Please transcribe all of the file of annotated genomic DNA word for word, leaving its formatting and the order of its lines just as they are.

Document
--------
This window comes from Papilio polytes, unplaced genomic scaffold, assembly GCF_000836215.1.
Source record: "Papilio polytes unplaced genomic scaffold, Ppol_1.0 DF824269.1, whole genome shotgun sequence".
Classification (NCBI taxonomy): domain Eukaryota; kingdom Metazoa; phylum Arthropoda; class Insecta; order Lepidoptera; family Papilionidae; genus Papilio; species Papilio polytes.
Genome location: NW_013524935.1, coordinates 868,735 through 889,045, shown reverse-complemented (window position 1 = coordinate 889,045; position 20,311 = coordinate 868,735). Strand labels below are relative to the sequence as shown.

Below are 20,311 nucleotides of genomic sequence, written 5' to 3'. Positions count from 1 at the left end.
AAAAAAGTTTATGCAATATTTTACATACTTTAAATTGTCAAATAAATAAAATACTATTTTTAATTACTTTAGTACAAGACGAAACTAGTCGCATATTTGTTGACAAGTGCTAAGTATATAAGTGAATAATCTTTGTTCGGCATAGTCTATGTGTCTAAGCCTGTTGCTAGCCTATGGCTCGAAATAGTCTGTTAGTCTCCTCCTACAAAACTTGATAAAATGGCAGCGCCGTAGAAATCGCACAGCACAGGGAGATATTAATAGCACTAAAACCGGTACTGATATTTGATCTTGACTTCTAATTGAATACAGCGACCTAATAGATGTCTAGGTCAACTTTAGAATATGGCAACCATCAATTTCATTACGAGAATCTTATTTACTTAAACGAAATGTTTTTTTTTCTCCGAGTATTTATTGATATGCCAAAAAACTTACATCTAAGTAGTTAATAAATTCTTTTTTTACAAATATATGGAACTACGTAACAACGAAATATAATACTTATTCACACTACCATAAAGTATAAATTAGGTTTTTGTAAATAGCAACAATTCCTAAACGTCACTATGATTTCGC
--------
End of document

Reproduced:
This window comes from Papilio polytes, unplaced genomic scaffold, assembly GCF_000836215.1.
Source record: "Papilio polytes unplaced genomic scaffold, Ppol_1.0 DF824269.1, whole genome shotgun sequence".
Classification (NCBI taxonomy): domain Eukaryota; kingdom Metazoa; phylum Arthropoda; class Insecta; order Lepidoptera; family Papilionidae; genus Papilio; species Papilio polytes.
Genome location: NW_013524935.1, coordinates 868,735 through 889,045, shown reverse-complemented (window position 1 = coordinate 889,045; position 20,311 = coordinate 868,735). Strand labels below are relative to the sequence as shown.

Below are 20,311 nucleotides of genomic sequence, written 5' to 3'. Positions count from 1 at the left end.
AAAAAAGTTTATGCAATATTTTACATACTTTAAATTGTCAAATAAATAAAATACTATTTTTAATTACTTTAGTACAAGACGAAACTAGTCGCATATTTGTTGACAAGTGCTAAGTATATAAGTGAATAATCTTTGTTCGGCATAGTCTATGTGTCTAAGCCTGTTGCTAGCCTATGGCTCGAAATAGTCTGTTAGTCTCCTCCTACAAAACTTGATAAAATGGCAGCGCCGTAGAAATCGCACAGCACAGGGAGATATTAATAGCACTAAAACCGGTACTGATATTTGATCTTGACTTCTAATTGAATACAGCGACCTAATAGATGTCTAGGTCAACTTTAGAATATGGCAACCATCAATTTCATTACGAGAATCTTATTTACTTAAACGAAATGTTTTTTTTTCTCCGAGTATTTATTGATATGCCAAAAAACTTACATCTAAGTAGTTAATAAATTCTTTTTTTACAAATATATGGAACTACGTAACAACGAAATATAATACTTATTCACACTACCATAAAGTATAAATTAGGTTTTTGTAAATAGCAACAATTCCTAAACGTCACTATGATTTCGC